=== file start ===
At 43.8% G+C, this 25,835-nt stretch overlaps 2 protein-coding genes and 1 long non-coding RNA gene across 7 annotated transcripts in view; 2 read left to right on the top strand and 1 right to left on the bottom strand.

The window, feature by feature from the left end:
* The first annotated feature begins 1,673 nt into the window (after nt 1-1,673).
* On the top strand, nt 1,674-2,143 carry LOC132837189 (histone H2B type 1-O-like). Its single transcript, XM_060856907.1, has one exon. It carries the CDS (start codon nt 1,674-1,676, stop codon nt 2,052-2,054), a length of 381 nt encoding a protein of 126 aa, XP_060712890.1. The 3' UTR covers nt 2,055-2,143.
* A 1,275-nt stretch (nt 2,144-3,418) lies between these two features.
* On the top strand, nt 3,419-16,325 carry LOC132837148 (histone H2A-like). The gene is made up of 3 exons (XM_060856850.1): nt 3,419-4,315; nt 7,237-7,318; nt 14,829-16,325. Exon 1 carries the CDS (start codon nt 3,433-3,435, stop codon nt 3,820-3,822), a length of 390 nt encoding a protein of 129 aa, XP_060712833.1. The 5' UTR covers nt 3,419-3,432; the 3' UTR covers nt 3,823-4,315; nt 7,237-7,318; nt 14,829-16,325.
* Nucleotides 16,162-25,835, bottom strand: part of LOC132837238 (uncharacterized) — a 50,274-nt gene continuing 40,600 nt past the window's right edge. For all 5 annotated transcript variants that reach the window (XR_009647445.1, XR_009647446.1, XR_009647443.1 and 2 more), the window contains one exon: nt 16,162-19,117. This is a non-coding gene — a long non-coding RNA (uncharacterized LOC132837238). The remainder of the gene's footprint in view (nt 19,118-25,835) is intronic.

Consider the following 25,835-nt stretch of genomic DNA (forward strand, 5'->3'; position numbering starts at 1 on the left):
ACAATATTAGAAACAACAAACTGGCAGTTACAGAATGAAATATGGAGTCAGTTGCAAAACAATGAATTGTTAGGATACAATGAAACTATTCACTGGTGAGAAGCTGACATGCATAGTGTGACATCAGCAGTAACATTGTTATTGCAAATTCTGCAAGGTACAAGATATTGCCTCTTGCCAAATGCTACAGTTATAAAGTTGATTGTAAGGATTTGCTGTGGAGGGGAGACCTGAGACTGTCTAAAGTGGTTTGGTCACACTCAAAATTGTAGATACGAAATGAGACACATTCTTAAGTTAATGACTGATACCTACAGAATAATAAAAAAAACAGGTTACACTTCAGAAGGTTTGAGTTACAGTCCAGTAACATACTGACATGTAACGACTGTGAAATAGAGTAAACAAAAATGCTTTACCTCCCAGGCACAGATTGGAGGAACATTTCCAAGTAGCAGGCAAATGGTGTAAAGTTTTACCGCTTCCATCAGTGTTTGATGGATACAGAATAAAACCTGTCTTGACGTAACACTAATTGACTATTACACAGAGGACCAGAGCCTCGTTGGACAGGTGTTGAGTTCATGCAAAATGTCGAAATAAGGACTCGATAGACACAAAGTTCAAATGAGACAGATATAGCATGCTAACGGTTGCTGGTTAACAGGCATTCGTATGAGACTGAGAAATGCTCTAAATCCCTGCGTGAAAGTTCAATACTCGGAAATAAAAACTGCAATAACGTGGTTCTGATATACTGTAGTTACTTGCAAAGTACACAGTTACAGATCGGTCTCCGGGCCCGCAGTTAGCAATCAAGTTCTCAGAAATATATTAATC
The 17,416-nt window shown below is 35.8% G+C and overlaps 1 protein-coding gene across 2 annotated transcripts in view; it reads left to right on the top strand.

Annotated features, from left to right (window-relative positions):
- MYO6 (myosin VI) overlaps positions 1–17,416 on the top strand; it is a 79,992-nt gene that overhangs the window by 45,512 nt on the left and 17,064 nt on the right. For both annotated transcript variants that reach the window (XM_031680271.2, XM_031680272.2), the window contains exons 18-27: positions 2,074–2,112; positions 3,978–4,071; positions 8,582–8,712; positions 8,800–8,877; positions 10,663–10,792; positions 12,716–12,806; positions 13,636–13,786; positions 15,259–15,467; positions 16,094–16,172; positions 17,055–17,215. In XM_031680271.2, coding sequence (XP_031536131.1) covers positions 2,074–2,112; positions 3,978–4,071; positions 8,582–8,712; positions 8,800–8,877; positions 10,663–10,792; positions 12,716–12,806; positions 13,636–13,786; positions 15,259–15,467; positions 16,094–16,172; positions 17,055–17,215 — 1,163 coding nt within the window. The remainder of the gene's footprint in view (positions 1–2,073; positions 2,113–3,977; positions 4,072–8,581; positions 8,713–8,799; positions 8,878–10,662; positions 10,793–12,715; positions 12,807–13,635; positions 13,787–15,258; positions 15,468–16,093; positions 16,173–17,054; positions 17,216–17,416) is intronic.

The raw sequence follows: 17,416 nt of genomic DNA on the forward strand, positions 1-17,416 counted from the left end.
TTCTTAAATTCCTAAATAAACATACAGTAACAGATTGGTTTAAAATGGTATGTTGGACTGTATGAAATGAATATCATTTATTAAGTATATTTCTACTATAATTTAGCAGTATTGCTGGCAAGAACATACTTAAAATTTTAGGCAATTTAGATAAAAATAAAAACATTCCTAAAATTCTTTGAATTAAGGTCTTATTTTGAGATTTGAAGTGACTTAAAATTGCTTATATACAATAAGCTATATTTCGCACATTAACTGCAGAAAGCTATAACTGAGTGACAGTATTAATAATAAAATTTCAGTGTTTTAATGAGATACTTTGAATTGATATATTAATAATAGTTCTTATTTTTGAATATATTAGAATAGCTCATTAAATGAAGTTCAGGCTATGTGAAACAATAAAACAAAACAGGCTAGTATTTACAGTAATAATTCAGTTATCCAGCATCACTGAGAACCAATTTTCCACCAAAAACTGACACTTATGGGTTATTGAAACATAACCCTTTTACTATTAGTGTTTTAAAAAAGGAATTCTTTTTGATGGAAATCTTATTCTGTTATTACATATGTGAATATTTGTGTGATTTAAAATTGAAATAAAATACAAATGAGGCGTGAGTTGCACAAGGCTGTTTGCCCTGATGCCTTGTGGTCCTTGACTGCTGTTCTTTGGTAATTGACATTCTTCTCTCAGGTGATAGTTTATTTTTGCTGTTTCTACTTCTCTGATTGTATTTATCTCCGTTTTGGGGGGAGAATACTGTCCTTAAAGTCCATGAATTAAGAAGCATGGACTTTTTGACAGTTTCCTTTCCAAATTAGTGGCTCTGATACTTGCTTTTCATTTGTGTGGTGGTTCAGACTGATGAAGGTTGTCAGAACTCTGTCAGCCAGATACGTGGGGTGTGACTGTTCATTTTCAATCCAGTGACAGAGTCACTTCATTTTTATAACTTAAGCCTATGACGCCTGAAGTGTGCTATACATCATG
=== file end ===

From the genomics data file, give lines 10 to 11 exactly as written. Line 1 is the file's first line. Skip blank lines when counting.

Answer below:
The 17,416-nt window shown below is 35.8% G+C and overlaps 1 protein-coding gene across 2 annotated transcripts in view; it reads left to right on the top strand.

Annotated features, from left to right (window-relative positions):